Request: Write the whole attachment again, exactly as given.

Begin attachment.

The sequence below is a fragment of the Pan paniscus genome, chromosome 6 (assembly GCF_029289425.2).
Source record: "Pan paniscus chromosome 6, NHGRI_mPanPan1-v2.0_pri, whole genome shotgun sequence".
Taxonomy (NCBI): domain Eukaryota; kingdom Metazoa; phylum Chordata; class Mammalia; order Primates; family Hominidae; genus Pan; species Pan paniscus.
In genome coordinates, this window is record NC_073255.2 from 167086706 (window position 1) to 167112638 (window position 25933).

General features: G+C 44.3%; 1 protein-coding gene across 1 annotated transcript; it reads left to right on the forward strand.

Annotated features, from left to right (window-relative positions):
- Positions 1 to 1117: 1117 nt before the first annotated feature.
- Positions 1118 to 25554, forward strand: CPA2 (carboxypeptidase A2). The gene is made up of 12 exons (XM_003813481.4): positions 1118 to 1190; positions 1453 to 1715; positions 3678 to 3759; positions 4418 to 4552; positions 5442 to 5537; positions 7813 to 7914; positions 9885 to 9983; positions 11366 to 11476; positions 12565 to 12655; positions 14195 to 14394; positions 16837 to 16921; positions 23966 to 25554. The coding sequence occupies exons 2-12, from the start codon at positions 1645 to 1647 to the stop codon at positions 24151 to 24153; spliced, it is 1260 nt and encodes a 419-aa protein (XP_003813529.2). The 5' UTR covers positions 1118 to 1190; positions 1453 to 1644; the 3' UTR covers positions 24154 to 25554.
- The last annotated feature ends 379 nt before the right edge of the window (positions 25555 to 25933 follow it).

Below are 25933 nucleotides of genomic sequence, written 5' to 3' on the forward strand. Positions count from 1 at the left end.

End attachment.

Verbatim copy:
The sequence below is a fragment of the Pan paniscus genome, chromosome 6 (assembly GCF_029289425.2).
Source record: "Pan paniscus chromosome 6, NHGRI_mPanPan1-v2.0_pri, whole genome shotgun sequence".
Taxonomy (NCBI): domain Eukaryota; kingdom Metazoa; phylum Chordata; class Mammalia; order Primates; family Hominidae; genus Pan; species Pan paniscus.
In genome coordinates, this window is record NC_073255.2 from 167086706 (window position 1) to 167112638 (window position 25933).

General features: G+C 44.3%; 1 protein-coding gene across 1 annotated transcript; it reads left to right on the forward strand.

Annotated features, from left to right (window-relative positions):
- Positions 1 to 1117: 1117 nt before the first annotated feature.
- Positions 1118 to 25554, forward strand: CPA2 (carboxypeptidase A2). The gene is made up of 12 exons (XM_003813481.4): positions 1118 to 1190; positions 1453 to 1715; positions 3678 to 3759; positions 4418 to 4552; positions 5442 to 5537; positions 7813 to 7914; positions 9885 to 9983; positions 11366 to 11476; positions 12565 to 12655; positions 14195 to 14394; positions 16837 to 16921; positions 23966 to 25554. The coding sequence occupies exons 2-12, from the start codon at positions 1645 to 1647 to the stop codon at positions 24151 to 24153; spliced, it is 1260 nt and encodes a 419-aa protein (XP_003813529.2). The 5' UTR covers positions 1118 to 1190; positions 1453 to 1644; the 3' UTR covers positions 24154 to 25554.
- The last annotated feature ends 379 nt before the right edge of the window (positions 25555 to 25933 follow it).

Below are 25933 nucleotides of genomic sequence, written 5' to 3' on the forward strand. Positions count from 1 at the left end.